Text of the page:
Does the revolving door phenomenon erode bureaucratic integrity? To answer this question, we undertake a quantitative case study of a private university in South Korea that recruited a former vice minister of education as its president. Specifically, we investigate whether after employing this high-ranking former public official the university received favorable treatment from the education ministry in terms of funding. Estimates from difference-in-difference, triple difference, and synthetic control methods all suggest that the high-profile public official’s recruitment is associated with financial benefits from the official’s former employing agency; no such advantage, however, was observed for benefits from other agencies. This result offers suggestive but compelling evidence that the revolving door distorts the allocation of government resources; the financial benefits the university received are due not to the recruited official’s greater competence, expertise, or knowledge but rather to his implicit collusion with the government.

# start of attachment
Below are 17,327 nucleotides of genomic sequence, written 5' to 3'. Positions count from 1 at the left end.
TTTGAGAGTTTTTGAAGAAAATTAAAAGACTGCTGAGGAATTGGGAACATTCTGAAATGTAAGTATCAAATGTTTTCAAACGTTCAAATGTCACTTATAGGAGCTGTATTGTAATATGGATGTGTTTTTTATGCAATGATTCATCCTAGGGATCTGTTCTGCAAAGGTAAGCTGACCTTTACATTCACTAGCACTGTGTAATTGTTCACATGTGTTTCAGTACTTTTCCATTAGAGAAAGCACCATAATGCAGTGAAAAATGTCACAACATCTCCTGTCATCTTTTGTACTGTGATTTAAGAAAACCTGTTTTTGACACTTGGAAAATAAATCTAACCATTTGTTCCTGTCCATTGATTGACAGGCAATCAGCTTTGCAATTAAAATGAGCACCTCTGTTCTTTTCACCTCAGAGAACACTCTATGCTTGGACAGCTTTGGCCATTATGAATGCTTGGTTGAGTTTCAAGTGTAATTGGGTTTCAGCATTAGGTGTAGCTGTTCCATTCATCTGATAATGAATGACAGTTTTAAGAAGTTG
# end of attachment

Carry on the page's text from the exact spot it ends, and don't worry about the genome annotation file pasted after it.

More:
Bibliographical notePublisher Copyright:
© 2016, Springer Science+Business Media New York.
All Science Journal Classification (ASJC) codes
- Sociology and Political Science
- Economics and Econometrics